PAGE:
We use catalysts to get faster chemical reactions, growth hormones to stimulate growth & cell reproduction and regeneration in humans or animals, and sometimes fertilisers are added to soil to improve its fertility.
How do we get plants to mature in the shortest possible time?
Pineapples for instance take about 2 years to grow before it could be eaten. What if we could reduce its growth by a few months? Can it be done?
Yes we can, and the answer is by tissue culture. Nothing magical or sinister, it’s just science!
Basically it’s just growing tissue (or cells) outside an organism, i.e. in a laboratory container under controlled environment conditions. Single cells, plant cells without cell walls, pieces of leaves, stems or roots are exposed to specific nutrients, hormones and light under sterile conditions to produce several new plants - each a clone of the original mother plant, over a very short period of time.
How is micropropagation carried out?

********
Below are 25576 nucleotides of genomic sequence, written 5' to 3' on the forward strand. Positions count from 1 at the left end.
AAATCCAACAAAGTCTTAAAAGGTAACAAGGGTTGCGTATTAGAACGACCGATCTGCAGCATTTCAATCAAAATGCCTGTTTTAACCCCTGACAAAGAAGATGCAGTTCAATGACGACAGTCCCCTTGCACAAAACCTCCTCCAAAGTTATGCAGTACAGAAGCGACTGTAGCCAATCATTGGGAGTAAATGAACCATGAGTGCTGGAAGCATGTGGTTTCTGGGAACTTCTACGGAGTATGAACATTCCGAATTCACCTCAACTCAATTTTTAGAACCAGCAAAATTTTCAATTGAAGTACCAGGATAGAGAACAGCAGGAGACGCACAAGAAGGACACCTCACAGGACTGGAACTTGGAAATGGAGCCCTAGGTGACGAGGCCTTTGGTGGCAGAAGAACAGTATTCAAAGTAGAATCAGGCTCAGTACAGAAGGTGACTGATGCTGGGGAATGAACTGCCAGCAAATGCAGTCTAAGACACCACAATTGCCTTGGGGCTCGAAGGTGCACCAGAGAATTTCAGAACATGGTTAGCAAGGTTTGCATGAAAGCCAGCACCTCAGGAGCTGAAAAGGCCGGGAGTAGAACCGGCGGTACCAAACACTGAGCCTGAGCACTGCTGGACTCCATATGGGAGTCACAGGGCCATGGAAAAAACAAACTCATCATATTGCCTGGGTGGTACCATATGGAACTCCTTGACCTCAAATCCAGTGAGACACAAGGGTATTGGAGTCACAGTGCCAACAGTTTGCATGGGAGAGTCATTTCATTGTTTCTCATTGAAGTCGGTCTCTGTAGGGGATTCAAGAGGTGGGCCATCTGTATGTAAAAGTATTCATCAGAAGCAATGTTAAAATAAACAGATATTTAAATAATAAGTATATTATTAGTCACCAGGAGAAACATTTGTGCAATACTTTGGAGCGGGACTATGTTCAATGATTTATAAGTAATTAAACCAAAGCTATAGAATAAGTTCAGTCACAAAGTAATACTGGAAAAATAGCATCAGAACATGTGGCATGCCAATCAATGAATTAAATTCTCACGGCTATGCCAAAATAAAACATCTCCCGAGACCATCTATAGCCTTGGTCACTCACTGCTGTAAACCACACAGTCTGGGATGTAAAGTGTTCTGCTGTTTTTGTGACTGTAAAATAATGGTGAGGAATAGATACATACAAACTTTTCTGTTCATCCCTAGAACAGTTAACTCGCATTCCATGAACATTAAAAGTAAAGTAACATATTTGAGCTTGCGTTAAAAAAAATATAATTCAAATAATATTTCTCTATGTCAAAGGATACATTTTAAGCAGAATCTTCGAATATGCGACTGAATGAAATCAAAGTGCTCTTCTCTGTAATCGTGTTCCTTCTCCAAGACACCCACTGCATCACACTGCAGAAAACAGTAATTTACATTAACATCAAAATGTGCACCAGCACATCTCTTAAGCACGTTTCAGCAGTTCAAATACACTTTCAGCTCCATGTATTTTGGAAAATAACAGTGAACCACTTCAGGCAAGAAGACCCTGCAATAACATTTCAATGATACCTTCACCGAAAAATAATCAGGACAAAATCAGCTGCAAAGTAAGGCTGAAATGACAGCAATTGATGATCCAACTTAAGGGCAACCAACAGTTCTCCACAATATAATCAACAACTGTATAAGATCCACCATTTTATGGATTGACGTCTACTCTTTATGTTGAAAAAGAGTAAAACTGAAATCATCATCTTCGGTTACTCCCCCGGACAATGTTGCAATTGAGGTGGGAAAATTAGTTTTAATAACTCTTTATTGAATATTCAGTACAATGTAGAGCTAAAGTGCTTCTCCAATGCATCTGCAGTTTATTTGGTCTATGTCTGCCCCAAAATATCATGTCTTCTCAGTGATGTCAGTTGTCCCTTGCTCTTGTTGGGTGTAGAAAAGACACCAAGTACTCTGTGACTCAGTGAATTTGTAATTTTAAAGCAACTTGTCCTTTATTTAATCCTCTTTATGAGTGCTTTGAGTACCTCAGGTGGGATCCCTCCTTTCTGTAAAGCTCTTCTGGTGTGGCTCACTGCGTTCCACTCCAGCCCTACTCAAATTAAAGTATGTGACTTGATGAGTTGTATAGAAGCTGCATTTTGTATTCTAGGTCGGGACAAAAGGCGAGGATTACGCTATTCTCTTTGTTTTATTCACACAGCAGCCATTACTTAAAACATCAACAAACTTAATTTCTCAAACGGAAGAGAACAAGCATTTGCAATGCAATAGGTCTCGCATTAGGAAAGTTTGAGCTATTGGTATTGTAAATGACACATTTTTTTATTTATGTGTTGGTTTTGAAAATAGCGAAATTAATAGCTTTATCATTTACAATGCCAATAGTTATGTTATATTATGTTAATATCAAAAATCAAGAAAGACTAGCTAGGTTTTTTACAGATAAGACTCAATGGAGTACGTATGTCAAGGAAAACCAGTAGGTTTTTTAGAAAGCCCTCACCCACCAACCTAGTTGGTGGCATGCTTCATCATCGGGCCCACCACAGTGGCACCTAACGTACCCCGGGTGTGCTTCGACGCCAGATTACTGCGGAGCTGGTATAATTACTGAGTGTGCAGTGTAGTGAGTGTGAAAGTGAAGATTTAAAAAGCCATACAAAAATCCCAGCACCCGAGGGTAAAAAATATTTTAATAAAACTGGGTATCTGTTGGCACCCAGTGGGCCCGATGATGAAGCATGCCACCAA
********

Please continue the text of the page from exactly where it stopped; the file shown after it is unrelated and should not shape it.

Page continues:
The offspring all come from a single plant and have identical genetic make-ups to each other and to the mother plant. They are called clones.
What are the advantages of micropropagation over the conventional method of growing plants?
1. It is fast and produces thousands of plantlets within months.
2. Healthy plant material is ensured since soil and disease-causing organisms are excluded during the propagation cycle.
3. The method is programmable as it is independent of seasonal changes and the weather.
4. It saves an enormous amount of care usually required by cuttings and seedlings (watering, weeding, spraying etc.)
5. Excess material produced can often be stored over long periods.
6. Species and cultivars can be stored in small spaces.
Tissue culture is not really new technology as it owes its origin to the ideas of the German scientist, Haberlandt, at the beginning of the 20th century. It has now come to a stage that it is imperative we use more of this technology due to pressing environmental concerns. Changing climate, fast expanding world population and scarcity of food in many parts of the world are major concerns and many scientists believe this is one of the many ways to deal with it.
So folks, we don’t have to wait too long to enjoy our favourite fruits. It’s NOT MAGIC but it’s worth the short wait!
This article is written in conjunction with the Science Engagement Session at HotScience, Petrosains from 3-4 May 2014 with Nuclear Malaysia led by Dr. Rusli Ibrahim, Puan Norazlina Noordin & their team.
Shared by Azni
Learning Specialist, Petrosains